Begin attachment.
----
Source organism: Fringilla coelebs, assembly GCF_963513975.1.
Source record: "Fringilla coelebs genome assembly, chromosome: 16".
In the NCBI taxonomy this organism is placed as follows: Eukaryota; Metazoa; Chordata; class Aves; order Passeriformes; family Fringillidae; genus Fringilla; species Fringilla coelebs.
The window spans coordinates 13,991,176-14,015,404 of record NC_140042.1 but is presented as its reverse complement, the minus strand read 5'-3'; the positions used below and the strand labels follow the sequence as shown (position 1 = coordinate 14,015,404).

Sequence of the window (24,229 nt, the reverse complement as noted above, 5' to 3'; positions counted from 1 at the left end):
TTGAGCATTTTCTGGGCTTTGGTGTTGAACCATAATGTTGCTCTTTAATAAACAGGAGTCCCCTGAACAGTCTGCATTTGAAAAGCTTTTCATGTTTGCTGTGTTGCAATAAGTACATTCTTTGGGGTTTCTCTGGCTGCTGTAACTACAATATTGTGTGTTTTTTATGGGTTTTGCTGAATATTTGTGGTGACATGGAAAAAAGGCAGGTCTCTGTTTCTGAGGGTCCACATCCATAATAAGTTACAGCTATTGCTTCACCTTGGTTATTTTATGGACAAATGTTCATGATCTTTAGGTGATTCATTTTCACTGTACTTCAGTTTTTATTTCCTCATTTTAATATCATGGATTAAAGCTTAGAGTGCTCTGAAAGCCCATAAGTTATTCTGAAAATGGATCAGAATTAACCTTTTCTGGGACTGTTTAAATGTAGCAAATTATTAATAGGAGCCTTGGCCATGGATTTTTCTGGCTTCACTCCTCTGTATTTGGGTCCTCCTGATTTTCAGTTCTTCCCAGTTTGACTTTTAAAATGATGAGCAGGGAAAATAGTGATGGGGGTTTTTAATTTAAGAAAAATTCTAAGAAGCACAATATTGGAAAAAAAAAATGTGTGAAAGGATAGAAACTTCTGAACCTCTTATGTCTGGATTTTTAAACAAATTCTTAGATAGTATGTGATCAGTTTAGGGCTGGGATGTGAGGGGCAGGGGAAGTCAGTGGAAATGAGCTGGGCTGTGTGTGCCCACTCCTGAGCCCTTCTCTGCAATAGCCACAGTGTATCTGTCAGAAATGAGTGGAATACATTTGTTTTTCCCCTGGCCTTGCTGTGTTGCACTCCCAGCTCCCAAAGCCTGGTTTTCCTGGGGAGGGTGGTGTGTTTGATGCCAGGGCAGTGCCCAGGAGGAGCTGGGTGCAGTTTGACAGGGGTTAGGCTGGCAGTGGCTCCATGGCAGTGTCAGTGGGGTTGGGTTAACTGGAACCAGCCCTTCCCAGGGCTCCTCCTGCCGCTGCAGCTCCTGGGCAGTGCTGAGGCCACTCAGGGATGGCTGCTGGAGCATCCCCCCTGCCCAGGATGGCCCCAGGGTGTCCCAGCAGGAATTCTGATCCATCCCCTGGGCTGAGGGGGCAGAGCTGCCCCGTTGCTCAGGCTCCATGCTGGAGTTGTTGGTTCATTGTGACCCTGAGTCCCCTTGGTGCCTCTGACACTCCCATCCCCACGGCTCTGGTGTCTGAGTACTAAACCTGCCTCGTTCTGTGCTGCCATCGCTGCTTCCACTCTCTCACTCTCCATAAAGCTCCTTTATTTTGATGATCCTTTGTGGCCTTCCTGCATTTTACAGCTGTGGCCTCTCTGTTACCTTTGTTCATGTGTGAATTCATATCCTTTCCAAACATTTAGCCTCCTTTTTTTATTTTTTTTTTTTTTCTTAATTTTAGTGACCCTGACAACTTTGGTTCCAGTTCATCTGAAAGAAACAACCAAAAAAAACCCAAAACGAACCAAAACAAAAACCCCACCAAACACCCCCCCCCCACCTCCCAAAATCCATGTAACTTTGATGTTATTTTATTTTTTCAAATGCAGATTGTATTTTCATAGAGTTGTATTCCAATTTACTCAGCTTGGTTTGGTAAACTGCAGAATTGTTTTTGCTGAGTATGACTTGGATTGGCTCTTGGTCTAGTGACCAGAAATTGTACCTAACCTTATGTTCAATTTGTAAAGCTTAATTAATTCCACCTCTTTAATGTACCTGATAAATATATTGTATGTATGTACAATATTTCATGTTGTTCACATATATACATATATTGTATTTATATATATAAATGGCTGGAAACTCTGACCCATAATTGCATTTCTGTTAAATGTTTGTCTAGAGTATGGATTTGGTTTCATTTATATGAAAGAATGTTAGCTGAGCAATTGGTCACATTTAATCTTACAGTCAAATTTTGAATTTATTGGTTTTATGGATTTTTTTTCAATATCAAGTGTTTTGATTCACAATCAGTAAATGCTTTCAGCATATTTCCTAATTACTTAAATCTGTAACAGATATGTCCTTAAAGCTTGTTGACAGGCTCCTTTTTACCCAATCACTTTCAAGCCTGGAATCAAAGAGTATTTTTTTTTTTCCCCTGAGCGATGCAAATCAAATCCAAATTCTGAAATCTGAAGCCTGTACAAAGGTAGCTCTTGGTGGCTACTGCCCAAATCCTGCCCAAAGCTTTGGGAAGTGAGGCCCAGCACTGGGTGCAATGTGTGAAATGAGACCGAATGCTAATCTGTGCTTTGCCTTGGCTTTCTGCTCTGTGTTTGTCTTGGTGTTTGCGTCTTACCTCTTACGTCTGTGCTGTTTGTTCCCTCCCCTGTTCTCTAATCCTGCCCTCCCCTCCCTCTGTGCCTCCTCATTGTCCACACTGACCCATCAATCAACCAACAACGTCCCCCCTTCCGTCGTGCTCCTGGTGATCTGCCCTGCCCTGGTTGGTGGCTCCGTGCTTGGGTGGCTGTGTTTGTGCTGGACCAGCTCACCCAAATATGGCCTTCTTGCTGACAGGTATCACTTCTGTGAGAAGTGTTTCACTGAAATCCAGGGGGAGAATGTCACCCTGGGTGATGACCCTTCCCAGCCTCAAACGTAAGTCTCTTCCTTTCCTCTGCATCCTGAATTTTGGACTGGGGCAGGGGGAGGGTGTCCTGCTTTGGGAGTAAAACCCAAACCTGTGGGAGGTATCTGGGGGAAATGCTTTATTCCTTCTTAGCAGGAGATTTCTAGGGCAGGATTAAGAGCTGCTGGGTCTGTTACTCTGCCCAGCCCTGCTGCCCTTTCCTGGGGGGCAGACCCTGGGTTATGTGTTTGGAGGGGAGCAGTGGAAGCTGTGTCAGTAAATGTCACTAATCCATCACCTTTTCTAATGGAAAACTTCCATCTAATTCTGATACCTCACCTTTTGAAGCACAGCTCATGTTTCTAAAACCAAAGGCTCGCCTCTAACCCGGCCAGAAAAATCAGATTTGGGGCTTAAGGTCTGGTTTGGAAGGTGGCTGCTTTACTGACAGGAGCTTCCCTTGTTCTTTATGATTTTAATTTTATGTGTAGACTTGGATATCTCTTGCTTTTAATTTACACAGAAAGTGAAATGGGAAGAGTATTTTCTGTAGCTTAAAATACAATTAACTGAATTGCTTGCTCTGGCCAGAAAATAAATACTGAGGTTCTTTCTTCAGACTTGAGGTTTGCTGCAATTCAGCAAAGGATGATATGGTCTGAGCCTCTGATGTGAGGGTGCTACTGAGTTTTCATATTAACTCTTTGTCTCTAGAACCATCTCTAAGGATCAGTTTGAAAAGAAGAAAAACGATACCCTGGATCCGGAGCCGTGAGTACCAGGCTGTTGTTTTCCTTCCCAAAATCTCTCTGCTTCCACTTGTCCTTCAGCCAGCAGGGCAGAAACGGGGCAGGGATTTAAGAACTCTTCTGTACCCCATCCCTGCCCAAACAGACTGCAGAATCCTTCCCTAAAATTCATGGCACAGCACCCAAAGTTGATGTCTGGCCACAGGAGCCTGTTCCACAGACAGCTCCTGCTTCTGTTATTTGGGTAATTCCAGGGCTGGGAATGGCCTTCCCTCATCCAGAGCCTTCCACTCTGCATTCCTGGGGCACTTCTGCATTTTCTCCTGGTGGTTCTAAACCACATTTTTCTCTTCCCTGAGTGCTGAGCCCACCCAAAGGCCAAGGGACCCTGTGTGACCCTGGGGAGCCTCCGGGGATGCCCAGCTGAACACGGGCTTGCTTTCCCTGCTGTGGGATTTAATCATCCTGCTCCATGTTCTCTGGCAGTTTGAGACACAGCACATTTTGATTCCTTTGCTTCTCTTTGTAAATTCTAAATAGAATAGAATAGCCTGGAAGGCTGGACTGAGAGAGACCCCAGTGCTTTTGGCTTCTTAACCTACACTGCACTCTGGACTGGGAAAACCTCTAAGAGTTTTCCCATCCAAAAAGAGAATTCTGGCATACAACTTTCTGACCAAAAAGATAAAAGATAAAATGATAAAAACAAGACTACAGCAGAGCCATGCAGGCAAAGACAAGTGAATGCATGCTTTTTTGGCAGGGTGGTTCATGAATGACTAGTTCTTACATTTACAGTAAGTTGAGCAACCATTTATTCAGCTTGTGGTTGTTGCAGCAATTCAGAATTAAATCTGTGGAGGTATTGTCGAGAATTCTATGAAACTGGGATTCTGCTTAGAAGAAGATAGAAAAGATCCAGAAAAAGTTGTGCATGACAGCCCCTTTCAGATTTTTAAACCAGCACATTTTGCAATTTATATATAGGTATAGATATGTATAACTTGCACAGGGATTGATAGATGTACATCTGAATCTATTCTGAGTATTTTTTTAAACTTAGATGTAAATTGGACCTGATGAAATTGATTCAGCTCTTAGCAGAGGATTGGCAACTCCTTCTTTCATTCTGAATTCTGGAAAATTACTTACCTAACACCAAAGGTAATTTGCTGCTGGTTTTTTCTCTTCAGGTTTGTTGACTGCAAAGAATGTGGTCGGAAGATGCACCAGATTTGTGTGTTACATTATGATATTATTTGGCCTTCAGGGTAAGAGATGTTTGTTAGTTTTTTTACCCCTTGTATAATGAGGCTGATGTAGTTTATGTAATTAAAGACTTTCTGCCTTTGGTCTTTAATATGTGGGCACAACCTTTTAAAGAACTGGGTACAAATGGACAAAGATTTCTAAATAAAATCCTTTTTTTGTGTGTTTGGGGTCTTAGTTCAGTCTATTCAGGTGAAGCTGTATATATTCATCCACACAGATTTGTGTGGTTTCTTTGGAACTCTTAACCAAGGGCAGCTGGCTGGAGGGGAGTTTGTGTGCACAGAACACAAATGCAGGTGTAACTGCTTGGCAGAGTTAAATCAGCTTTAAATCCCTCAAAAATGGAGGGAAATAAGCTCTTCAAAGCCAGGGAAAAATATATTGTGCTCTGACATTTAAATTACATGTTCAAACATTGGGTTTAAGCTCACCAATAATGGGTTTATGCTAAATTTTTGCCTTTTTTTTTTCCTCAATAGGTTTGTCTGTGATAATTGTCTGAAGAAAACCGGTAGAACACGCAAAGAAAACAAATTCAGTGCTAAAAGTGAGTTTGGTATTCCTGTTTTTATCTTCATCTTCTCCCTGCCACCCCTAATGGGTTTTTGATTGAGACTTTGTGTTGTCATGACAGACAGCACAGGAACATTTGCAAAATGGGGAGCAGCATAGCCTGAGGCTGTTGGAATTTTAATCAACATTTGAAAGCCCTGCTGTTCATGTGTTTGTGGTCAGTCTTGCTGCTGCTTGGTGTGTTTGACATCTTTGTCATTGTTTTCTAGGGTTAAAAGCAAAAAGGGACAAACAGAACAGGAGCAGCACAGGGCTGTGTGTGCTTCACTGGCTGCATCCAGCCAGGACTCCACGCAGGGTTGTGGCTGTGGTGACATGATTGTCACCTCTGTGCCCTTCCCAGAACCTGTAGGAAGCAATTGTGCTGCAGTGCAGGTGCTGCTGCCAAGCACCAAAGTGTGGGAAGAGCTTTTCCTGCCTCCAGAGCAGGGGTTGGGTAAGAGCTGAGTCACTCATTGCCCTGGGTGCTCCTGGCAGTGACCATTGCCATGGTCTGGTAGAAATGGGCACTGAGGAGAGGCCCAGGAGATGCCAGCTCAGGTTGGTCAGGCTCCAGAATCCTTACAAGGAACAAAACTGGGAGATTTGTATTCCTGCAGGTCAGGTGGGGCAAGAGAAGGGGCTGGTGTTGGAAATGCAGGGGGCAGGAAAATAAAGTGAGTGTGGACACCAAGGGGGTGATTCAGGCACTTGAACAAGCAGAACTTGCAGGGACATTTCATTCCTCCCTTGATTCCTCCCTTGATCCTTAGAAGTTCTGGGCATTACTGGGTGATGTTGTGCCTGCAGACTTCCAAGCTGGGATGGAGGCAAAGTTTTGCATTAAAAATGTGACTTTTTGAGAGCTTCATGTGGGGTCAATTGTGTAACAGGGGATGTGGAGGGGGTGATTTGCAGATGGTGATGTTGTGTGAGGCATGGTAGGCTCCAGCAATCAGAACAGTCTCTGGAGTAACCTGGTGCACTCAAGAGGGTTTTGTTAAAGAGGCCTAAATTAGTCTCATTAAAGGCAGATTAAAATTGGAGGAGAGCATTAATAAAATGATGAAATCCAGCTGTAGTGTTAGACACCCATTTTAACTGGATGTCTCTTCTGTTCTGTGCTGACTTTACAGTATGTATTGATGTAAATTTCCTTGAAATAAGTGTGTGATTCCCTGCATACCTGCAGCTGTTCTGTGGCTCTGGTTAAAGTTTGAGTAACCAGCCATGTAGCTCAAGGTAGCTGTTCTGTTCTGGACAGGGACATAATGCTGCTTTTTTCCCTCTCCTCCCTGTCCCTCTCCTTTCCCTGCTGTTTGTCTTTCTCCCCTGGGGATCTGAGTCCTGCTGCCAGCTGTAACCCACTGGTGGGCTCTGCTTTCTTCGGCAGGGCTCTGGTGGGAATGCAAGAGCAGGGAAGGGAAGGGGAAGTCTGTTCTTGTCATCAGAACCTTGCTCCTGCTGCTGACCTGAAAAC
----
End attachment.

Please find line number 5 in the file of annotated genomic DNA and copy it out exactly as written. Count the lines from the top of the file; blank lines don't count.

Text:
Sequence of the window (24,229 nt, the reverse complement as noted above, 5' to 3'; positions counted from 1 at the left end):